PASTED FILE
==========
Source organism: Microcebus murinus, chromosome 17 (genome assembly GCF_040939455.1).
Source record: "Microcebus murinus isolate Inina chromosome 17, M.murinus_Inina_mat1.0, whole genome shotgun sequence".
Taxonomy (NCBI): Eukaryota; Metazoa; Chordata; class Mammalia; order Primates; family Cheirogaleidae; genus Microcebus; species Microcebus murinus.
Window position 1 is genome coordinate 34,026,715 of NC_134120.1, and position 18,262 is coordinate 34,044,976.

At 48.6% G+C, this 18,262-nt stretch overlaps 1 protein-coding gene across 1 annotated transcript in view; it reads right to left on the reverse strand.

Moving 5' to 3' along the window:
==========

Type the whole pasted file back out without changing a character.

Source organism: Microcebus murinus, chromosome 17 (genome assembly GCF_040939455.1).
Source record: "Microcebus murinus isolate Inina chromosome 17, M.murinus_Inina_mat1.0, whole genome shotgun sequence".
Taxonomy (NCBI): Eukaryota; Metazoa; Chordata; class Mammalia; order Primates; family Cheirogaleidae; genus Microcebus; species Microcebus murinus.
Window position 1 is genome coordinate 34,026,715 of NC_134120.1, and position 18,262 is coordinate 34,044,976.

At 48.6% G+C, this 18,262-nt stretch overlaps 1 protein-coding gene across 1 annotated transcript in view; it reads right to left on the reverse strand.

Moving 5' to 3' along the window: